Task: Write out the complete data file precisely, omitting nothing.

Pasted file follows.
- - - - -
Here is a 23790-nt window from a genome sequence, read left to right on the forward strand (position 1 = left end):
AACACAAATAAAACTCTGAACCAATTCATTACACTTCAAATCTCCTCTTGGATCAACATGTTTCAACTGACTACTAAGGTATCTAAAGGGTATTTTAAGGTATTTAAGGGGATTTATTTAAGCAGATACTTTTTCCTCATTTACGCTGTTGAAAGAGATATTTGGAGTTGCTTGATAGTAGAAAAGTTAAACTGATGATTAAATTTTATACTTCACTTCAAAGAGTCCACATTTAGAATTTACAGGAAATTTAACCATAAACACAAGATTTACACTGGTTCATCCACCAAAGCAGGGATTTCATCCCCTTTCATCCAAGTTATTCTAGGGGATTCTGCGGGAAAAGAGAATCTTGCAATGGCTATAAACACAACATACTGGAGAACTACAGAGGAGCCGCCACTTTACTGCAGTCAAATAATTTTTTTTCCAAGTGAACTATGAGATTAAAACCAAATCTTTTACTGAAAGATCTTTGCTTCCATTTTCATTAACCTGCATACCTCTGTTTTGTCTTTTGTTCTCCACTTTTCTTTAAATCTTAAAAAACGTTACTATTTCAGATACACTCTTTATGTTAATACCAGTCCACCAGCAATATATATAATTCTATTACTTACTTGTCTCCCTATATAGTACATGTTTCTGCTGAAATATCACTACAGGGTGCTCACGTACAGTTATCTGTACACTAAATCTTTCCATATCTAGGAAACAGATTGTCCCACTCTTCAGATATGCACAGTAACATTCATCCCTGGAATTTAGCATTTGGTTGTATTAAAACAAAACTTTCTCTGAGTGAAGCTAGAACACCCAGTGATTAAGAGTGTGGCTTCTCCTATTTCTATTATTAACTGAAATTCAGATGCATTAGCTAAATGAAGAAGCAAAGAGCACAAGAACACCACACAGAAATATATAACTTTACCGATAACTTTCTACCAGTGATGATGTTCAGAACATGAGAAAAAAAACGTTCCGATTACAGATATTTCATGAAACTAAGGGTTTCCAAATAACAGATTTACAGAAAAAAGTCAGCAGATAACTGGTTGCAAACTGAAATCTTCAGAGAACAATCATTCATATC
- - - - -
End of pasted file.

Here is a 23790-nt window from a genome sequence, read left to right on the forward strand (position 1 = left end):
AACACAAATAAAACTCTGAACCAATTCATTACACTTCAAATCTCCTCTTGGATCAACATGTTTCAACTGACTACTAAGGTATCTAAAGGGTATTTTAAGGTATTTAAGGGGATTTATTTAAGCAGATACTTTTTCCTCATTTACGCTGTTGAAAGAGATATTTGGAGTTGCTTGATAGTAGAAAAGTTAAACTGATGATTAAATTTTATACTTCACTTCAAAGAGTCCACATTTAGAATTTACAGGAAATTTAACCATAAACACAAGATTTACACTGGTTCATCCACCAAAGCAGGGATTTCATCCCCTTTCATCCAAGTTATTCTAGGGGATTCTGCGGGAAAAGAGAATCTTGCAATGGCTATAAACACAACATACTGGAGAACTACAGAGGAGCCGCCACTTTACTGCAGTCAAATAATTTTTTTTCCAAGTGAACTATGAGATTAAAACCAAATCTTTTACTGAAAGATCTTTGCTTCCATTTTCATTAACCTGCATACCTCTGTTTTGTCTTTTGTTCTCCACTTTTCTTTAAATCTTAAAAAACGTTACTATTTCAGATACACTCTTTATGTTAATACCAGTCCACCAGCAATATATATAATTCTATTACTTACTTGTCTCCCTATATAGTACATGTTTCTGCTGAAATATCACTACAGGGTGCTCACGTACAGTTATCTGTACACTAAATCTTTCCATATCTAGGAAACAGATTGTCCCACTCTTCAGATATGCACAGTAACATTCATCCCTGGAATTTAGCATTTGGTTGTATTAAAACAAAACTTTCTCTGAGTGAAGCTAGAACACCCAGTGATTAAGAGTGTGGCTTCTCCTATTTCTATTATTAACTGAAATTCAGATGCATTAGCTAAATGAAGAAGCAAAGAGCACAAGAACACCACACAGAAATATATAACTTTACCGATAACTTTCTACCAGTGATGATGTTCAGAACATGAGAAAAAAAACGTTCCGATTACAGATATTTCATGAAACTAAGGGTTTCCAAATAACAGATTTACAGAAAAAAGTCAGCAGATAACTGGTTGCAAACTGAAATCTTCAGAGAACAATCATTCATATC